Thursday, June 4, 2020

Only one woman elected to Ntlo ya Dikgosi

Kgosi Rebecca Banika of Pandamatenga has made a triumphant return to the lower house of parliament, Ntlo ya Dikgosi. Banika’s introduction to the house was in 2000 when she made history as the first woman member of what was then called House of Chiefs and was later renamed Ntlo ya Dikgosi to avoid use of the demeaning “chiefs” which was introduced by British colonialists.

Banika, who is the kgosi (traditional leader) of all Khwe (Bushmen) in the Chobe District, won herself a seat in elections that were held last week. With Chobe being a small district, she won her seat with only two votes.

Ntlo ya Dikgosi is made up of 35 members: 22 elected, eight ex-officio and five specially elected members. Of the elected members, Kgosi Mompoloki Motswagole, a Headman of Arbitration in Molepolole garnered the highest number of votes (125). More than anything else, this has to do with the size of the Kweneng District. The specially elected members are appointed by the president on the recommendation of the Minister of Local Government and Rural Development – who happens to be the Goodhope-Mabule MP, Eric Molale.

Out of need to keep tribal administration less acrimonious than party politics, the 22 members are elected elected by a regional electoral college made up of paid dikgosana (headmen of records), tribal authorities, deputy dikgosi and the eight ex-officio members. The latter are traditional leaders of what used to be called “major tribes”: Batlokwa, Bakwena, Bangwaketse, Balete, Barolong, Bangwato and Batawana and Bakgatla. That means that Dikgosi Puso Gaborone, Kgari Sechele, Malope II, Mosadi Seboko, Lotlamoreng as well as regents Dikgosi Sediegeng Kgamane, Kealetile Moremi and Bana Sekai Linchwe didn’t participate in the election.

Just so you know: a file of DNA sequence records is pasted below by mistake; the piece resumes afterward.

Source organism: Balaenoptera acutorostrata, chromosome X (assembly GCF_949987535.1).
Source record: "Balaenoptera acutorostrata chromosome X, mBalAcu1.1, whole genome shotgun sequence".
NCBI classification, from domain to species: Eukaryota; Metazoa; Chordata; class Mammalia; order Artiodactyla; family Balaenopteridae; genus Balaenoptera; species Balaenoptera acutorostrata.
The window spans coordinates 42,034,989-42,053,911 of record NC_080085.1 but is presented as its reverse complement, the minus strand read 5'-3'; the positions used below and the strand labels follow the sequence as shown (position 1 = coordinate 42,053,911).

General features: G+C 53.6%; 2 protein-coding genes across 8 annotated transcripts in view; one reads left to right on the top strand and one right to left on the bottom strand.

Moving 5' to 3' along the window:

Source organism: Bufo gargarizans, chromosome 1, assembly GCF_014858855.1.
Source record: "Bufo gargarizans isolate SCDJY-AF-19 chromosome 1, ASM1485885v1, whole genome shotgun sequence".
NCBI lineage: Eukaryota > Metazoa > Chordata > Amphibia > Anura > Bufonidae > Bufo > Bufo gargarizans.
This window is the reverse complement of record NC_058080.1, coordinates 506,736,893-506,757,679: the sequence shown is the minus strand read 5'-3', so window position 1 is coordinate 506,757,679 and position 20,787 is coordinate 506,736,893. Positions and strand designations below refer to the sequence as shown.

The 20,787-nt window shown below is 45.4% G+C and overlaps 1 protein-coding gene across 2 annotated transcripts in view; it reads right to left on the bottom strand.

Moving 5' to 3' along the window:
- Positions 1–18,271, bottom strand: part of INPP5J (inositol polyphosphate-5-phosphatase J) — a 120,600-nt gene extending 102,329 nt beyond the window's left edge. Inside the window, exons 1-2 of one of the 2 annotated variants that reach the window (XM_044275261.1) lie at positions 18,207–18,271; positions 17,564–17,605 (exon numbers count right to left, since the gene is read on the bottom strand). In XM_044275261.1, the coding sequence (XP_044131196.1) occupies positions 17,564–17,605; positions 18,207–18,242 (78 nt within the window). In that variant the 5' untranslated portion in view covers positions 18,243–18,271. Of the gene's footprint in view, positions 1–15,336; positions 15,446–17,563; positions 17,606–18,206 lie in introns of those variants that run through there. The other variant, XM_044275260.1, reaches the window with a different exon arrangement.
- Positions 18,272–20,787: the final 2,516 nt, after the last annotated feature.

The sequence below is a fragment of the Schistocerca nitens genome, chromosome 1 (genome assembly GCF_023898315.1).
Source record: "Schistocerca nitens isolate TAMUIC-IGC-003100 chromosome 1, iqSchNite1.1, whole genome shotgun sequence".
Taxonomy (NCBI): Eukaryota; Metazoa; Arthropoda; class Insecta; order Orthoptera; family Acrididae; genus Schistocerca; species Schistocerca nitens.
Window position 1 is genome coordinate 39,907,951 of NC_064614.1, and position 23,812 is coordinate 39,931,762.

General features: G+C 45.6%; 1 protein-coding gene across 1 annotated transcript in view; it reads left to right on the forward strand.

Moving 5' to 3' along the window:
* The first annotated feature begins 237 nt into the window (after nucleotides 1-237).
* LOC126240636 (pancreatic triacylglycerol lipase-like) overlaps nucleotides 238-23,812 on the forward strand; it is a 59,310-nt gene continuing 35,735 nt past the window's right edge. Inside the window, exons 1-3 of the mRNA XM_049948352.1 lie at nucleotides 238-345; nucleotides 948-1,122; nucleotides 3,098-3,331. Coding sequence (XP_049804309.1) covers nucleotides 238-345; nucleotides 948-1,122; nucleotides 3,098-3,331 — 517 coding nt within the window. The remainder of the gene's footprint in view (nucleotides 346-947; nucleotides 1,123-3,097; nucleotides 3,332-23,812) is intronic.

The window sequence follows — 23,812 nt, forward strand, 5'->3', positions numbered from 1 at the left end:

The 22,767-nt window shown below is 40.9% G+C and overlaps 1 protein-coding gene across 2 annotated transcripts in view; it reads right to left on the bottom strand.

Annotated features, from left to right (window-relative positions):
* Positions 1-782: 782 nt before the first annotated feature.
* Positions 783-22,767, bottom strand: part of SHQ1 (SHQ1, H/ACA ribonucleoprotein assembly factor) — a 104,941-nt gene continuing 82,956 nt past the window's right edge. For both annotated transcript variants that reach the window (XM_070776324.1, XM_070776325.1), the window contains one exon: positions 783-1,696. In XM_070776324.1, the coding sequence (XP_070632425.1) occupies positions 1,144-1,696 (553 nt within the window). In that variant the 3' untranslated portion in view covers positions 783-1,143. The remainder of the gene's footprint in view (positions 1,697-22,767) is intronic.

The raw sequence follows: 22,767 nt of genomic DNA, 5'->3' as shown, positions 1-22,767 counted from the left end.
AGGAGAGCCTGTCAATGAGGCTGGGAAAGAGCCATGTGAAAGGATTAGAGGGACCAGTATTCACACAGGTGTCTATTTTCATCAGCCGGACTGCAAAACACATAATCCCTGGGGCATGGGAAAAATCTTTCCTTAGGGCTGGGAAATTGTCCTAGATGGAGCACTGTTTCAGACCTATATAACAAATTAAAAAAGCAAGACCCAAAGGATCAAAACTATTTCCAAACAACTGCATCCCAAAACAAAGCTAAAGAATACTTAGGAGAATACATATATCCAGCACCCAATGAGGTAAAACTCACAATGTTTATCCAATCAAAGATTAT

Banika is the first woman to become a member of the lower house and served out a remarkable five-year term. Towards the end of her term, she became the subject of controversy after turning away women who came to her kgotla in Pandamatenga wearing trousers. Her reasoning was that such dress code was inappropriate for the kgotla. Naturally such action drew the ire of women rights activists. Earlier during her five-year stint, she had been hauled over the coals after suggesting that like men, women should also be caned at the kgotla.  While the media focussed on that statement alone, the context was much deeper. She had had to sentence a mother to prison because there was no corporal punishment that would have kept her out of prison.

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